Sophomore Choreographer: Aileen Pereda

Vocal sophomore Aileen Pereda has been studying all things ‘60s. She has introduced Elvis-inspired moves to her dancers, as well as teaching them the twist and swim, hallmark steps of the period.

“We dug into the ‘60s to see if we could find some stuff,” Pereda said. “Some of it is a little niche, but it’s good because it just opens people up to things that aren’t big and popular.”

Pereda explains that during past Spirit Weeks, the choreographers have almost always been dance students; however, she stepped into the role this year as a vocal major. 

“Not only am I representing people that might be seen as underdogs, but it just makes me feel proud of myself because I made the commitment to do something that I’m not used to doing, and I was able to accomplish it,” she said. 

Students from all majors can participate in Spirit Week dances. Pereda believes Spirit Week is a unifying event for the student body, and the dances are no exception. 

“It’s like a little family,” Pereda said. “Nobody is judging each other. We’re all just having fun. I think we’ve all gotten the opportunity to get much closer and put out a performance that makes us feel good and should make the audience feel good as well.”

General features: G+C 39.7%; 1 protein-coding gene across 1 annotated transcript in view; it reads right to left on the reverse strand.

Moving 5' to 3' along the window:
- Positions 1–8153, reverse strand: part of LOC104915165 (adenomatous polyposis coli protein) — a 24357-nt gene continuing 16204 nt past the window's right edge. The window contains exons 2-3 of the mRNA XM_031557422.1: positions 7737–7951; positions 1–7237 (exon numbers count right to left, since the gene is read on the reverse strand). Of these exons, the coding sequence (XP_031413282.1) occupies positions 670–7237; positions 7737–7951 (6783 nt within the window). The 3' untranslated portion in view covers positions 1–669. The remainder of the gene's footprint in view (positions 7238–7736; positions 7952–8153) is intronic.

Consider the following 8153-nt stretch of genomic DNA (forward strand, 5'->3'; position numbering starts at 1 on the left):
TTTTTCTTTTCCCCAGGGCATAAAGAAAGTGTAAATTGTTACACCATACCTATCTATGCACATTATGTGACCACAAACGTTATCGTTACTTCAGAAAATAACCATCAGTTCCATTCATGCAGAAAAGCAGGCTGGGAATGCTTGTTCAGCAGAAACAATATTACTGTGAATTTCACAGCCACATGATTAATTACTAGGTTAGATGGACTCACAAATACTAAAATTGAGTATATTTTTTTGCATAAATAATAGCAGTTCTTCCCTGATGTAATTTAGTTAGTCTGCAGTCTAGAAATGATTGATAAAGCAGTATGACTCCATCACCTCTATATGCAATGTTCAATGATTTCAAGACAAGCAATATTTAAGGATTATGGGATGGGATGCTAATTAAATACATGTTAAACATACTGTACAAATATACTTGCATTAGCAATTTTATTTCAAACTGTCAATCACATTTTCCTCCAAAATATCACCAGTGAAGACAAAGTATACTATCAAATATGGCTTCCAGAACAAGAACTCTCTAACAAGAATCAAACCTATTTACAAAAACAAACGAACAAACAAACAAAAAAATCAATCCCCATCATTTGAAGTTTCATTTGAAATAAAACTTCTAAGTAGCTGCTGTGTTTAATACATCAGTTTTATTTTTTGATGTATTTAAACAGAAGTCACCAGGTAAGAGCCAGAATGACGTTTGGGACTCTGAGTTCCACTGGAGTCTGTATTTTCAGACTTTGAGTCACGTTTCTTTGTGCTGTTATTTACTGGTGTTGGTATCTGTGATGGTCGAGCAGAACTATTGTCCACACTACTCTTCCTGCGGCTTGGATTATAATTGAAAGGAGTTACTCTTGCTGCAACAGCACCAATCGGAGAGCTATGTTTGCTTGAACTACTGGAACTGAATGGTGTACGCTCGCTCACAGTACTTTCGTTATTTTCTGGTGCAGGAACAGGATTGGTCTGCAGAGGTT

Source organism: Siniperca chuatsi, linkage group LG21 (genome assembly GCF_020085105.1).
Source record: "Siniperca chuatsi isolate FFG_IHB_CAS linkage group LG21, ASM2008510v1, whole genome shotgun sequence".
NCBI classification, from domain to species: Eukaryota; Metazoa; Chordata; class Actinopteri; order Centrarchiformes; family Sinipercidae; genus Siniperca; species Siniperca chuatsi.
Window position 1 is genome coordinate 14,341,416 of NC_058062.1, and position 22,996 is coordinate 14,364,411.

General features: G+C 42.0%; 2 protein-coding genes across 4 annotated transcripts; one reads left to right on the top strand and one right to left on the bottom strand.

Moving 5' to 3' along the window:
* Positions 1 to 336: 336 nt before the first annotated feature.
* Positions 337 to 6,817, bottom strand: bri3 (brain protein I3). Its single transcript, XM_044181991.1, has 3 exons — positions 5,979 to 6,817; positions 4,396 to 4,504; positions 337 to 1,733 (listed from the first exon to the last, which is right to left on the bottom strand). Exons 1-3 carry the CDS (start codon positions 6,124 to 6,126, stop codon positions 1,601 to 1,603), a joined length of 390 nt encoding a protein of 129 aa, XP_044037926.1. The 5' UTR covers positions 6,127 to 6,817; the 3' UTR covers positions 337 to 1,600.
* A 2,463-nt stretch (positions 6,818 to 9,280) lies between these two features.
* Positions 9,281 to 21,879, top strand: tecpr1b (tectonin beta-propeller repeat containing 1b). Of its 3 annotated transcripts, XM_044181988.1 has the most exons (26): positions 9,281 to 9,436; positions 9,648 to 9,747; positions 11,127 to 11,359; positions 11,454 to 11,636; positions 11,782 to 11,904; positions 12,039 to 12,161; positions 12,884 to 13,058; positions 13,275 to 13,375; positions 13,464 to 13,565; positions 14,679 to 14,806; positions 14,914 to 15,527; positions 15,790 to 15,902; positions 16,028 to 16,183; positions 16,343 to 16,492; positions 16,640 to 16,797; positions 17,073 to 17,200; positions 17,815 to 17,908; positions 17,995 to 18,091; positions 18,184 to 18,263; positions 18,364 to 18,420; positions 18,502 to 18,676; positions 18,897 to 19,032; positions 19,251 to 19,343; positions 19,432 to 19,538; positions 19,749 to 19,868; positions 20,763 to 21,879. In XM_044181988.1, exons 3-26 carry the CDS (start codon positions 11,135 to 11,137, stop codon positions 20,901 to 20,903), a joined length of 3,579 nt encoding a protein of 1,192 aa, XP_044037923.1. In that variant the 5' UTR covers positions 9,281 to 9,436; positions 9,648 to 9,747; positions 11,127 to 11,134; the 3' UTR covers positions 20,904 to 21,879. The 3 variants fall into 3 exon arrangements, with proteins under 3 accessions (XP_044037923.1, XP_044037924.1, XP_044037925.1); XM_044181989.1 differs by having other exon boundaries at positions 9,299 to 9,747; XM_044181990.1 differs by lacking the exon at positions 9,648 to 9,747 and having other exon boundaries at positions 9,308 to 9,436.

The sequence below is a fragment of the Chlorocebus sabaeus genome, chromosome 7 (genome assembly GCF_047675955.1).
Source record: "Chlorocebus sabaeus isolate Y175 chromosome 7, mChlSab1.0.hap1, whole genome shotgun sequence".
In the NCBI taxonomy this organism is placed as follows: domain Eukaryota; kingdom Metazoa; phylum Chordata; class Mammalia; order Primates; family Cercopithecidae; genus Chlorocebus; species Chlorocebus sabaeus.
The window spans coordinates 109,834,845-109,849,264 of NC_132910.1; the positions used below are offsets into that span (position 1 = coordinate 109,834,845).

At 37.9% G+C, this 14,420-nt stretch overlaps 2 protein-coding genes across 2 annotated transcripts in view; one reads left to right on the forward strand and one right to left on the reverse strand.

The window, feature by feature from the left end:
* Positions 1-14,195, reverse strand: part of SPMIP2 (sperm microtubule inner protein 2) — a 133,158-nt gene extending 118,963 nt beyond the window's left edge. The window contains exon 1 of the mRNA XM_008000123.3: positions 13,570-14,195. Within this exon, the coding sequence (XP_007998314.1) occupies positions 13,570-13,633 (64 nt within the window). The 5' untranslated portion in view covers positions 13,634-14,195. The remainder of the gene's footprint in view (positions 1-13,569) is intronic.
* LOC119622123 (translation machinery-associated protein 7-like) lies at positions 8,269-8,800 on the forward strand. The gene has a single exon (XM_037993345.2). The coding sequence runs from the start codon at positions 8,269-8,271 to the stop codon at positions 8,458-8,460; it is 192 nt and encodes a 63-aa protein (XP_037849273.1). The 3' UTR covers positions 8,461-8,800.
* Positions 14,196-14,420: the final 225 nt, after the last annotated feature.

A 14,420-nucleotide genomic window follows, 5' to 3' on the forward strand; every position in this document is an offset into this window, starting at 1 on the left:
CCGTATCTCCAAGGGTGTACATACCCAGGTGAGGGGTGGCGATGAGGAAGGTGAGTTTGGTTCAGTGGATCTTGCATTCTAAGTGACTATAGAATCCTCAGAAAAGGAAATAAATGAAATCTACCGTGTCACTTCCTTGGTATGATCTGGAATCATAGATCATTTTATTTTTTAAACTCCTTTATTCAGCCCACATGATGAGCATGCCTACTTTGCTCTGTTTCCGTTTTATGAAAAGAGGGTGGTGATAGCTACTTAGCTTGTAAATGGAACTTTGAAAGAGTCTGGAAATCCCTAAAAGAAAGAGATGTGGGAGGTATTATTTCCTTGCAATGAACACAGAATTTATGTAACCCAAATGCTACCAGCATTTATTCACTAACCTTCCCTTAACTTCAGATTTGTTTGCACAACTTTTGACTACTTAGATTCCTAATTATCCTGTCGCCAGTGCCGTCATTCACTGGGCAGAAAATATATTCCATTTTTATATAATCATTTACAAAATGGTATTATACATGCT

Junior Choreographer: Kamren Blake

Dance junior Kamren Blake faces two challenges as junior dance choreographer: avoiding cliches and working alongside 12 other choreographers. 

But he’s choosing to handle one at a time. First, Blake avoids leaning into convention when it comes to their ‘70s themed generation dance.

“All the songs are obviously from the ‘70s, but we try not to be super generic this year,” Blake said. “We tried to think outside of the box.”

Similarly to the freshmen, the juniors used YouTube videos to refresh their knowledge of iconic ‘70s dance moves. Blake and the dancers used classic disco steps and “tried to make it work from there” by modernizing and expanding them. 

When it comes to handling the Marvel pep rally theme, Blake and the choreographers decided to take a more subtle approach, using “little things that reference Marvel” to convey the inspiration behind the dance.

But how do 13 choreographers agree on anything? According to Blake, fairly easily. “It’s really cool to see what everyone can bring to the table,” Blake explains. “We all have different visions and styles, so it’s fun learning everyone else’s choreography and being a part of their vision.”

Dance junior Kamren Blake runs through the dance, leading the movements and assisting others with memorizing choreography. Blake worked alongside other choreographers to create two dances entitled “Start a Riot” and “Save the Day” posting tutorial videos to a google drive for the dancers to practice at home with before they come together and practice as a group. (Isabella Johnson)